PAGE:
Woodturning Basics: Tips for Beginners
Here are 10 tips for beginners who want to get off on the right foot with woodturning.
Jim Jacobs started woodturning more than 40 years ago in high school, but quit in short order. “I wasn’t having fun,” says Jacobs, from Hastings, Minnesota. “My teacher, lathe and tools were not that great, and guess what? My turnings were not that great.”
Bob Puetz started woodturning when he was 10. He stood on a peach crate in his dad’s shop to reach a good quality lathe. He learned from his dad, a farmer known for having lots of quality tools. “My first project with the lathe was a lamp of walnut from grandpa’s farm,” says Puetz, from East Bethel, Minnesota.
Jacobs, Puetz and Dan Larson are longtime members of the Minnesota Woodturners Association (MWA). They offer these 10 tips to beginners who want to get off on the right foot.
Take a Class
Do an online search of woodturning classes and plenty of choices will pop up. You’ll find out if you like the realities of woodturning — turning itself, the tools, the lathe, the wood, the dust — versus what you imagined.
“You won’t waste money buying tools you won’t use,” says Larson, from Little Canada, Minnesota. “You’ll discover the type of turning you like. Some people like turning bowls, and others like making spindles, which require different tools.”
Find a Community
Taking a class takes you to woodturning communities. Join one. It helps you save money on tools, lathes and wood, as well as learn techniques from fellow members. Sometimes members give away or sell at a discount tools and equipment they no longer use.
Search online to find a community. Start with the American Association of Woodturners, which has 365 worldwide chapters.
Find a Mentor
Many members of your woodturning community will gladly take you on as a student. Jacobs, Puetz and Larson are my mentors and go-to guys for answering countless questions about those devilish details of my woodturning projects.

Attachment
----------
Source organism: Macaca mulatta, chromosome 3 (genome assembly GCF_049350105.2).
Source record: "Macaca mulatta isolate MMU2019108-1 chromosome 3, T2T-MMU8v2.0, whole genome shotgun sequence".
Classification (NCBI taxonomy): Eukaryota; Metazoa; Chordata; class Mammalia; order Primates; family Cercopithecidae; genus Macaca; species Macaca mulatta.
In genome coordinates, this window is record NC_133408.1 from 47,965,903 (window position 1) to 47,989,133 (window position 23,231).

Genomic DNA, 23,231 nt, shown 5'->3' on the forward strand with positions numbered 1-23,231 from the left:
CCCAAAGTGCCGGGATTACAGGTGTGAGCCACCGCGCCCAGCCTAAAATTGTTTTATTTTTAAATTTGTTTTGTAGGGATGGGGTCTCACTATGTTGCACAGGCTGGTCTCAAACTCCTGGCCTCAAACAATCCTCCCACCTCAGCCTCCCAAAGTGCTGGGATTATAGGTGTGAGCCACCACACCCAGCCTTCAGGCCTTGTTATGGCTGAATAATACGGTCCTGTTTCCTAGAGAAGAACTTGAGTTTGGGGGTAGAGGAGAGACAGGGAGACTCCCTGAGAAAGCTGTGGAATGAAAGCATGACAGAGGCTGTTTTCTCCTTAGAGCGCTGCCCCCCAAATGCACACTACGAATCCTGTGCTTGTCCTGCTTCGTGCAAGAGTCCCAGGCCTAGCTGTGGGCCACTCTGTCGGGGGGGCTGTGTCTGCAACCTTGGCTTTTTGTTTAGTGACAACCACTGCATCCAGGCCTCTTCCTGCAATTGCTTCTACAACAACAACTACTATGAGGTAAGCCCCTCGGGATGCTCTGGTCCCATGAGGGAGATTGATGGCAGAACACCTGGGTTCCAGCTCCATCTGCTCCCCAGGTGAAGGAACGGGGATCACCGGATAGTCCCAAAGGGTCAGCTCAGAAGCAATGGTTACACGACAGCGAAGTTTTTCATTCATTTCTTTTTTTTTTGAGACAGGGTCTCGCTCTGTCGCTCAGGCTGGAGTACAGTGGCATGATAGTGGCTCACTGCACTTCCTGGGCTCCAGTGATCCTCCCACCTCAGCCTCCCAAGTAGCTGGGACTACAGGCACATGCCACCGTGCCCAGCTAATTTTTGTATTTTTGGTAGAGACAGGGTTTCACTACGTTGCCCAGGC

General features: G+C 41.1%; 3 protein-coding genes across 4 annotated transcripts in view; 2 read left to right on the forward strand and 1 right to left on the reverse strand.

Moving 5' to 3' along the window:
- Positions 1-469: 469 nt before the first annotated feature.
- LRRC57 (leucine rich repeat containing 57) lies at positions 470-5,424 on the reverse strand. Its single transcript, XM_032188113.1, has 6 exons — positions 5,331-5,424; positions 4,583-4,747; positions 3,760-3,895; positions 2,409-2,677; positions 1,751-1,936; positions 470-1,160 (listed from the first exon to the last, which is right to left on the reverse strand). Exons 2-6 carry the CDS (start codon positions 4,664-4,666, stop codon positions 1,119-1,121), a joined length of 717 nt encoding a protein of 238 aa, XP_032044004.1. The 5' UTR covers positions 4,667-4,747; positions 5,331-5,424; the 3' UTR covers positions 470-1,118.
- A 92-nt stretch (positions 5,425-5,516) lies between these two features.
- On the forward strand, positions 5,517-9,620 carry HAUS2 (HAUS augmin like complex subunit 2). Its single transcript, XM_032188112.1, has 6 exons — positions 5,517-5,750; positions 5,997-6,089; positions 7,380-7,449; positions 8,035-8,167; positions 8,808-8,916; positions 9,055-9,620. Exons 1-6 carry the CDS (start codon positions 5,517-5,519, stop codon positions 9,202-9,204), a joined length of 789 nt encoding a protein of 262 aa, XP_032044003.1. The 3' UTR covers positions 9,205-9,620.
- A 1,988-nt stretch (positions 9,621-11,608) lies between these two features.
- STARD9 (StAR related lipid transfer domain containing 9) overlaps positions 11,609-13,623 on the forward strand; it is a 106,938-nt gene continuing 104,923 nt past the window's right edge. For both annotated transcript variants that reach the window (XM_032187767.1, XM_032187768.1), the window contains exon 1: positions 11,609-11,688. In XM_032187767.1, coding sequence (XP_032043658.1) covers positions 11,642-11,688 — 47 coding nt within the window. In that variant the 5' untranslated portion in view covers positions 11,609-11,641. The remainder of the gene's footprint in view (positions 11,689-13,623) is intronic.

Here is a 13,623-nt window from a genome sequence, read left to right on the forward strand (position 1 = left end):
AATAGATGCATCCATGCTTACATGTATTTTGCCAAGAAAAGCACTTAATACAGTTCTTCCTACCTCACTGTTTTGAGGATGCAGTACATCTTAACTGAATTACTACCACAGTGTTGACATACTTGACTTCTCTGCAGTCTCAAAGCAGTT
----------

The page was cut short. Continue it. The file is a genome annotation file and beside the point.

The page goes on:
Buy the Best Tools — But Not a Whole Set
The additional cost of an excellent tool is forgotten over its long life and excellent results. Keep that in mind that if you decide to quit woodturning.
“You can sell woodturning tools a whole lot easier than cheap tools, which are often made of cheap steel or have bad handles,” says Jacobs. “Also, don’t buy a whole set of woodturning tools. There may be eight in that set, and you end up using two or three, depending on the type of turning you do.”
Go Slow With Purchases
You can be overwhelmed by the cost of the tools, lathes, saws, sharpening equipment, shop supplies, wood, etc. You may want it all, but pump the brakes.
“For $1,000 — sometimes less — you can get set up pretty well,” says Jacobs. “There are a lot more hobbies that are a lot more expensive. This is cheaper than owning a boat. Turning has been around thousands of years, and back then turners didn’t have fancy lathes and expensive tools.”
Know Your Lathe
Read every page of the manual. Before you turn anything, learn how each part works.
“Most important, know where the off button is,” says Larson. “Also, make sure your lathe is bolted on a flat surface so there are no vibrations or wobbling when it’s running.”
Guard your lungs with a high-quality facemask and, optimally, an air-filtration system. Wear a face shield.
“When you turn, wood chips are flying all over the place, or you could hit a knot or a nail that could fly,” says Larson. “Protect your eyes and face.
“Also, save stressing your hands and arms by using your whole body. Brace the tool handle against your body and move whenever you can. This woodturning dance prevents using a death grip on your tool.”
Have a Dedicated Space for Woodturning
Puetz says some MWA members have a 4-ft. by 4-ft. basement woodturning space enclosed by plastic or shower curtains. Also, have a nearby bench and good lighting.
Puetz hangs a welding curtain in his garage and pulls it out of the way when not turning. He jokes that the best advice for setting up a shop is to talk it over with your spouse, because woodturning makes lots of dust!
Don’t Use Exotic Woods When Learning
Exotic wood is more expensive and often more difficult to turn than more common birch, box elder and soft maple. “While they are pretty, some exotic woods from Africa and South America are hard, which can frustrate beginners,” says Larson. “Hickory and honey locust are also hard woods.”
Listen to the Wood
When turning is going well, your shop is quiet except for a steady, reassuring hiss of the tool shaving wood. If you hear knocking or feel vibrations, pay attention and make changes to get back to the hiss.
“Use your senses not only for technique but also for artistic design,” says Larson. “You may have a design in mind, but you should follow the lead of the wood.
“Pay attention to what the wood wants to be. If you don’t, you may have beautiful feathering in the wood that you cut right through because it doesn’t fit your plan. And then you end up with a plain bowl. But if you notice the feathering and turn the workpiece upside down, you have a beautiful bowl.”